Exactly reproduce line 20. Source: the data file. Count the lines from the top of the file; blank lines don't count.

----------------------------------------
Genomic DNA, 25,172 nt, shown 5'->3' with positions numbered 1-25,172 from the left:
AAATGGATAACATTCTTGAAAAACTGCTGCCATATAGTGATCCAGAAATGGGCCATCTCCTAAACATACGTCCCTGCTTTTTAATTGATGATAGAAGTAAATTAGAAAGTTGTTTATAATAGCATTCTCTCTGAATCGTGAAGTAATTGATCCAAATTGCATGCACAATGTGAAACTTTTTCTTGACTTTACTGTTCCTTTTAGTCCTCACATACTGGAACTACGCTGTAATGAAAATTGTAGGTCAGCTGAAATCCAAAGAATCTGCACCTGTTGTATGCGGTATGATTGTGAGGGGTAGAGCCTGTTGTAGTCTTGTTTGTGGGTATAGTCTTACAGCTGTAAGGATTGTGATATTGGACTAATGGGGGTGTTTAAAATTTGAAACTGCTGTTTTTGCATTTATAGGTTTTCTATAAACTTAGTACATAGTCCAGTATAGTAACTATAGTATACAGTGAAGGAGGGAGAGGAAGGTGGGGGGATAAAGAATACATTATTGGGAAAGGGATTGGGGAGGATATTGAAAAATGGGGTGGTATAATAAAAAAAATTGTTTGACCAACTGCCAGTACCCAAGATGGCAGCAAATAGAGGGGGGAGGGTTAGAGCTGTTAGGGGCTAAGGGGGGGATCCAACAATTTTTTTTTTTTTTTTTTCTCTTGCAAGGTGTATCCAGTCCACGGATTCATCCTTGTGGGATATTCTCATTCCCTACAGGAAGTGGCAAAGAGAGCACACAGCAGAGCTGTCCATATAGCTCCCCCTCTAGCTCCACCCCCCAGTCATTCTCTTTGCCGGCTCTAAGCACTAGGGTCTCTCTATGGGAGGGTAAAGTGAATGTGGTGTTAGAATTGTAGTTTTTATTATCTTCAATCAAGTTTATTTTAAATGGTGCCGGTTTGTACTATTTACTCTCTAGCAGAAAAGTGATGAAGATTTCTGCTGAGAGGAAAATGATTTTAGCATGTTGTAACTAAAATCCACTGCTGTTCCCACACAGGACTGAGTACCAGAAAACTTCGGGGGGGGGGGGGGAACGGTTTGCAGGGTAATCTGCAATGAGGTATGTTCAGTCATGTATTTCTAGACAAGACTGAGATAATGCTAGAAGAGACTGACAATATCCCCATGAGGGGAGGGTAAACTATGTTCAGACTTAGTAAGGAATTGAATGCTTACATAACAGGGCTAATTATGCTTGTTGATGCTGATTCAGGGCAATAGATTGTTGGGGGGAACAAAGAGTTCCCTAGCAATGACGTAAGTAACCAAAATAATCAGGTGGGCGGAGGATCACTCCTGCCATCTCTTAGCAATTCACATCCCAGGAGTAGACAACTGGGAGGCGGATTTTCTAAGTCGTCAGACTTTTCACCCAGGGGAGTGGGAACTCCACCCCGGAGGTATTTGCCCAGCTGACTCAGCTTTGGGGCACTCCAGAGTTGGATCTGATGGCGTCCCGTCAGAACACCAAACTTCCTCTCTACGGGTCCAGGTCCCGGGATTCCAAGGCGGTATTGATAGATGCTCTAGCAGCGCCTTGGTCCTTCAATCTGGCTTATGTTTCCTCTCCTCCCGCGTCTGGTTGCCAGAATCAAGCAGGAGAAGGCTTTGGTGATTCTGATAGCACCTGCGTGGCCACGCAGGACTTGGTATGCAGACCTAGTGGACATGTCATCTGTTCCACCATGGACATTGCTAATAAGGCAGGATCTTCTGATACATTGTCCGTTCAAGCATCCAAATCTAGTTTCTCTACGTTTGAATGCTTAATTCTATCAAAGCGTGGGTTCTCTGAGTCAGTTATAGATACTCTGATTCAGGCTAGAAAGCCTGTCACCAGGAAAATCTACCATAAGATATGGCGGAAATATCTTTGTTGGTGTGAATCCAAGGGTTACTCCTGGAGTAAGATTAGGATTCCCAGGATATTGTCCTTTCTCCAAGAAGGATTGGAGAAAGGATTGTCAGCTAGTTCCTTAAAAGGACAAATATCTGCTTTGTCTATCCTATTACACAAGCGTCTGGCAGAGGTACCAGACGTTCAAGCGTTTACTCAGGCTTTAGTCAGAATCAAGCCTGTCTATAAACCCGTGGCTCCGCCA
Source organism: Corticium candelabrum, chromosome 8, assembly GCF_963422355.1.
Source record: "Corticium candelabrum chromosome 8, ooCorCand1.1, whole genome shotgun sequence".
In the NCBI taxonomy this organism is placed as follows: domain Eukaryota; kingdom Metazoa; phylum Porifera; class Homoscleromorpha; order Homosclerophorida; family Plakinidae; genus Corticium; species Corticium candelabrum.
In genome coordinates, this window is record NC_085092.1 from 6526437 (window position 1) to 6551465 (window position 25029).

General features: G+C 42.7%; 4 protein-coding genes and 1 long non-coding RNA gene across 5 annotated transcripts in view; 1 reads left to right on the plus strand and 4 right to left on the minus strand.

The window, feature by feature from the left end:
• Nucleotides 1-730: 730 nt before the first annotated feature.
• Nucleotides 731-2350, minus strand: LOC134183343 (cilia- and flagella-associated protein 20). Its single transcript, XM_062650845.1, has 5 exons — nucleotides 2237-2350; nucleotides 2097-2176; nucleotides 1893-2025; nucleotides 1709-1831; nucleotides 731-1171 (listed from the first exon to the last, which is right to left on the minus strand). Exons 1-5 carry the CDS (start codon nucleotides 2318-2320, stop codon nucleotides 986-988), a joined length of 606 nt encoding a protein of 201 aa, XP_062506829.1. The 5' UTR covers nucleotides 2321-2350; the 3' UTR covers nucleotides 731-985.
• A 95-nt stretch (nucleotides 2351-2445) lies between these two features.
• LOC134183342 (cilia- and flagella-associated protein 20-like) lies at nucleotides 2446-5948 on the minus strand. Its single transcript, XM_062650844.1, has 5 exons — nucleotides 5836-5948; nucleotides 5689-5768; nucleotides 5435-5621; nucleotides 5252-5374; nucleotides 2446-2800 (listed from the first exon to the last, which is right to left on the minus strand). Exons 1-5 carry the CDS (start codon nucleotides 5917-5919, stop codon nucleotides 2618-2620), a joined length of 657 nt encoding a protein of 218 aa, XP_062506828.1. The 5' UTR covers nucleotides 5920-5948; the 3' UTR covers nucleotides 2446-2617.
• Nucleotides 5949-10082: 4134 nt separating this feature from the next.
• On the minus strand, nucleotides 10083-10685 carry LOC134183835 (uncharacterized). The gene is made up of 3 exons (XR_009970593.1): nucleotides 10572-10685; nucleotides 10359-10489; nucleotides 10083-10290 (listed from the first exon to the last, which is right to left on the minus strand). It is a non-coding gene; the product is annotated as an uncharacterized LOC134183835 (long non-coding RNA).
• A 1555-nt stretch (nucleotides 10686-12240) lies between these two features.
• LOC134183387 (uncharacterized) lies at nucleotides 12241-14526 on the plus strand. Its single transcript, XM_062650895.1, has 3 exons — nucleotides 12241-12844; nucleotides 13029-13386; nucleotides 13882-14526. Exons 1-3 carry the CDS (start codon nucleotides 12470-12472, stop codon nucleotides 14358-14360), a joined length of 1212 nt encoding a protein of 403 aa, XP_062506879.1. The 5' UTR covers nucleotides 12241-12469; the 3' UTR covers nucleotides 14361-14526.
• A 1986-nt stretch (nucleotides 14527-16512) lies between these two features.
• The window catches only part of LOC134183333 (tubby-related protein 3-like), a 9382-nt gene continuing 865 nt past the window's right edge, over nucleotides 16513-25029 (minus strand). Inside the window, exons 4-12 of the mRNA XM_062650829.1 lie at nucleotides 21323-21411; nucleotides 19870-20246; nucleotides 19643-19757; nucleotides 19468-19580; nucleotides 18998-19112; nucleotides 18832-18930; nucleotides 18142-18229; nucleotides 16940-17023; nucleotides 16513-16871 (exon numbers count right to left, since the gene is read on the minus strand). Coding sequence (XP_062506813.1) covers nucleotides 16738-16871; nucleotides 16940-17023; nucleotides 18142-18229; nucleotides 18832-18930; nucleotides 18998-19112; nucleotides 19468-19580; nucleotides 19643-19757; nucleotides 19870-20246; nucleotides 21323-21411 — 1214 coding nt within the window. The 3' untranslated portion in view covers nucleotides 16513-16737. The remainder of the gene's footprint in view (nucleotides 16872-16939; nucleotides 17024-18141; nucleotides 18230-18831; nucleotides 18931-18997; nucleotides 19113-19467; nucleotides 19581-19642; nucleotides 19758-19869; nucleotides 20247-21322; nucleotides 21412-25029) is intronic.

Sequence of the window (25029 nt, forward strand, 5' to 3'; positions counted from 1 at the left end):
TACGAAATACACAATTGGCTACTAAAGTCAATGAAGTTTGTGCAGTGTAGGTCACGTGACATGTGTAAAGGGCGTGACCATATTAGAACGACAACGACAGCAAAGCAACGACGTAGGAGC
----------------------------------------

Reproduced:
TACGAAATACACAATTGGCTACTAAAGTCAATGAAGTTTGTGCAGTGTAGGTCACGTGACATGTGTAAAGGGCGTGACCATATTAGAACGACAACGACAGCAAAGCAACGACGTAGGAGC